I’m very interested to hear what you do to deal with this idea of headspace. The comment section is open for business!

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8 thoughts on “Finding Headspace

  1. Lauren Bernofsky

    I have come to exactly the same conclusion — the music comes easily when my head isn’t “cluttered.” This realization helps me not feel bad about not being very productive during certain times. And, over the Christmas holiday, I stayed home (while my family traveled) to enjoy some blissfully alone composing time — aaah!

  2. Robert J. Brownlow

    As I read this article, everything hit home. To perhaps put it more direct and simpler- the older I get the less time I have to compose. This coincides with the fact that for a wide array of reasons, I NEED more time to compose than I did when I was younger. Thus, I do not get as much music written as I used to.

    I often find myself trying to squeeze in composition time at odd hours and for short periods of time. I get an unexpected 90 minutes free so I get excited and sit down to write. Problem is, I am not mentally “prepared” to write. Most of the time, these scenarios produce little or nothing of value. Often, it seems the best way for me to be productive is the almighty “deadline”. For whatever reason, and I know I am not alone in this, it never seems to fail me.

  3. lawrencedillon

    This isn’t exactly a disagreement, but I don’t consider putting notes down on paper the only critical factor in composition. To put it another way, sometimes it feels as if the reason I’m able to write quickly when I get a break in my schedule is because the music has been churning around in my mind for a while, getting “composed” all the time I was busy with other things. That may be a truth (it feels like a truth) or it may be a rationalization. Yes, you are right, in order to meet deadlines it helps to have significant down time in order to get the lead out. But I don’t consider time I spend on other activities to be counter-productive – quite the opposite.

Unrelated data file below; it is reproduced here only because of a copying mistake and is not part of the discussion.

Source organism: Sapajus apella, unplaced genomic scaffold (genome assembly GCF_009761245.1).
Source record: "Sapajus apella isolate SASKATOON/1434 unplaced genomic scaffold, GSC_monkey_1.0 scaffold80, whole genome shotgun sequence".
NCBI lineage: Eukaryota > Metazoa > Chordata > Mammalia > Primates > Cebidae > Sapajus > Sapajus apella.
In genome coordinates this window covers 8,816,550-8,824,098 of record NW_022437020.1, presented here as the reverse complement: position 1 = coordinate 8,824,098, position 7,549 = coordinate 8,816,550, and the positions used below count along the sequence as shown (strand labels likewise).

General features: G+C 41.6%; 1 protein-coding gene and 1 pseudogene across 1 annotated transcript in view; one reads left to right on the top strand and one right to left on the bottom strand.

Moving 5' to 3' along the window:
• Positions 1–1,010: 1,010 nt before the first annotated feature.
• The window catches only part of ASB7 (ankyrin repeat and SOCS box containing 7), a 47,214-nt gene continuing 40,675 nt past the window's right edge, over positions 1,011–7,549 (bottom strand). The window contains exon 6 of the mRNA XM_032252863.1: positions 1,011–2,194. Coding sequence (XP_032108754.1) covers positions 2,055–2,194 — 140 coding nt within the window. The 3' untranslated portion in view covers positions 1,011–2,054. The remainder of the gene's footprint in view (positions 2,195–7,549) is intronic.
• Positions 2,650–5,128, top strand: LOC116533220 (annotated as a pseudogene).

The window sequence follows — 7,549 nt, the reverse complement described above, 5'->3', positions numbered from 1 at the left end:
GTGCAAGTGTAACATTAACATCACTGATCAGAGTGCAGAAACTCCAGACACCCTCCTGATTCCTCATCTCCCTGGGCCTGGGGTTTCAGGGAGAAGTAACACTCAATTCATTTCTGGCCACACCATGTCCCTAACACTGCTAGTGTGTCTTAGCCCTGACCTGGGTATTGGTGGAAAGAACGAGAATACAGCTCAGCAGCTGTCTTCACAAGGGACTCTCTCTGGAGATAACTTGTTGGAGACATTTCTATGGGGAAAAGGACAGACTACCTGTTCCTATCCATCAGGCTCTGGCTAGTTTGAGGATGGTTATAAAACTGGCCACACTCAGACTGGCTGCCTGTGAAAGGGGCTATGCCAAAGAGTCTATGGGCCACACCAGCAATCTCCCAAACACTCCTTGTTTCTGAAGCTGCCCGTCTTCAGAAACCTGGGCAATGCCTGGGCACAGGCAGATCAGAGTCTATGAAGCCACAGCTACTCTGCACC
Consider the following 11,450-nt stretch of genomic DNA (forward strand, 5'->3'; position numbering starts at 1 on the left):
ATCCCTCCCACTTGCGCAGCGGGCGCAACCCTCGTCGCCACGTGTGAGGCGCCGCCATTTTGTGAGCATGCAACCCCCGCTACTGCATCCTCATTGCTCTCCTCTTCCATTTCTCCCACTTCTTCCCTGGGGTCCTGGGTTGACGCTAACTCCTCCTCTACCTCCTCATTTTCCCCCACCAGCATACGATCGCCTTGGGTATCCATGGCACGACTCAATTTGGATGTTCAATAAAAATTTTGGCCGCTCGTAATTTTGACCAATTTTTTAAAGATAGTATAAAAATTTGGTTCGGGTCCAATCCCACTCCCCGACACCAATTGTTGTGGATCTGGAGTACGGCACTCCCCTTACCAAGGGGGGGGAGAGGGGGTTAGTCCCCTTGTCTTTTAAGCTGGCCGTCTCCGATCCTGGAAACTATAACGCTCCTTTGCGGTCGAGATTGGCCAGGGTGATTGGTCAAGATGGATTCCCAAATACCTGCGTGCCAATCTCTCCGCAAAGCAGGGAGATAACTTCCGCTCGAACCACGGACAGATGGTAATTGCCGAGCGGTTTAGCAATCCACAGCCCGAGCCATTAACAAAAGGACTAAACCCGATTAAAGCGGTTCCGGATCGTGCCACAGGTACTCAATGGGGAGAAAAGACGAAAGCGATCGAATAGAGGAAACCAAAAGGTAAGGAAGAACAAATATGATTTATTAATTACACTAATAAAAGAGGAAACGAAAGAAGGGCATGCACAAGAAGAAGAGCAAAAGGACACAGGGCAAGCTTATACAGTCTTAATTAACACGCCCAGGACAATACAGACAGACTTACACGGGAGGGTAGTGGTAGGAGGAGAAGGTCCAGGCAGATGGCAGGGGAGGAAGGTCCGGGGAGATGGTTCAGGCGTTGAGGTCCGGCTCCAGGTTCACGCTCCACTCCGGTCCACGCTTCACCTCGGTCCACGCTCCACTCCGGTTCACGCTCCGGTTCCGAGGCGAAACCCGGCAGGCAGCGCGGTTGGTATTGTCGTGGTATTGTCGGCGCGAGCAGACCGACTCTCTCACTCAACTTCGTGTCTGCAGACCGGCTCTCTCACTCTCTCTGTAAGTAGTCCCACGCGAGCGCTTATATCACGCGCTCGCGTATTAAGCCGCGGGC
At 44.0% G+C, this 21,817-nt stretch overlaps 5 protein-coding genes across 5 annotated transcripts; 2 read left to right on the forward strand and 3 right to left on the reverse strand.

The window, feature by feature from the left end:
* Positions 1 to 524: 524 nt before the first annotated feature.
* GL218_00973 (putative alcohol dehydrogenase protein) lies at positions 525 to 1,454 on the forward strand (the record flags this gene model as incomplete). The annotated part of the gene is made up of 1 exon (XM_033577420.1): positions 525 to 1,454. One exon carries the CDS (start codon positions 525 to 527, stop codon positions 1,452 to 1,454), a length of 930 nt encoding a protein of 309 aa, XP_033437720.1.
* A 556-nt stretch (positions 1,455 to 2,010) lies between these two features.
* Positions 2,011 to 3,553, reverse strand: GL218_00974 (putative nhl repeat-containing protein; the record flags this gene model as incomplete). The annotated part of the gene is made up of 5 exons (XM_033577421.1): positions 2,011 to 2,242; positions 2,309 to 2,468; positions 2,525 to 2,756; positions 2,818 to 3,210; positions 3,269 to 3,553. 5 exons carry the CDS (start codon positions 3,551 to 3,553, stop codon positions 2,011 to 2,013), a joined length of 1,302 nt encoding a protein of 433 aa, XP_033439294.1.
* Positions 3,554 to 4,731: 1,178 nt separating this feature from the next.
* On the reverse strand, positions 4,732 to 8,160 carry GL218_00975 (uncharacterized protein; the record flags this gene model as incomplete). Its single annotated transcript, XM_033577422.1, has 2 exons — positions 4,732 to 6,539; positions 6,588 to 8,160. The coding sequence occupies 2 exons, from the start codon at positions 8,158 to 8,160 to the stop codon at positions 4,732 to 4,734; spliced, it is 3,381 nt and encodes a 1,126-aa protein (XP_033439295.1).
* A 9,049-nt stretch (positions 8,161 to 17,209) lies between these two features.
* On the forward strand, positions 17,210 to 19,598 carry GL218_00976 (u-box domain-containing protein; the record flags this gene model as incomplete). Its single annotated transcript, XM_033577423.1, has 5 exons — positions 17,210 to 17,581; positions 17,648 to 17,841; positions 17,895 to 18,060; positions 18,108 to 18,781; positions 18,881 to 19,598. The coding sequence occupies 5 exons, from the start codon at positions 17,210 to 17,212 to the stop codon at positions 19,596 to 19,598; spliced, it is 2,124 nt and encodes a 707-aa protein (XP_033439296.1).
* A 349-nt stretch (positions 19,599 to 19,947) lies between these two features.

1. Rob Deemer

      Hey Lawrence – I totally agree with you. The whole reason why I was able to finish the projects so quickly was that musical concepts were being solidified, but it wasn’t until I was able to shut off the other competing things in my mind that I was able to pull the trigger. This column is as much about how our processes change over time – I started composing late in the game (really not until I was in my late 20s), so a lot of habits that I would have normally cemented early in life have been morphing like crazy over the past few years.

  4. Jeff Tecca

    I have found that the purity of headspace really determines my focus. The extent to which I can focus on a piece (or any activity, really) is determined by the invading thoughts in my brain.

    Meditation helps me calm my brain, as well as pairing like-brained activities together. For instance, I might doodle and compose one after the other, then run some statistical analysis for work or write. The first two activities are right-brain activities, and the latter are left-brain. I find that this keeps me from feeling mentally fatigued from having to shift modes all the time.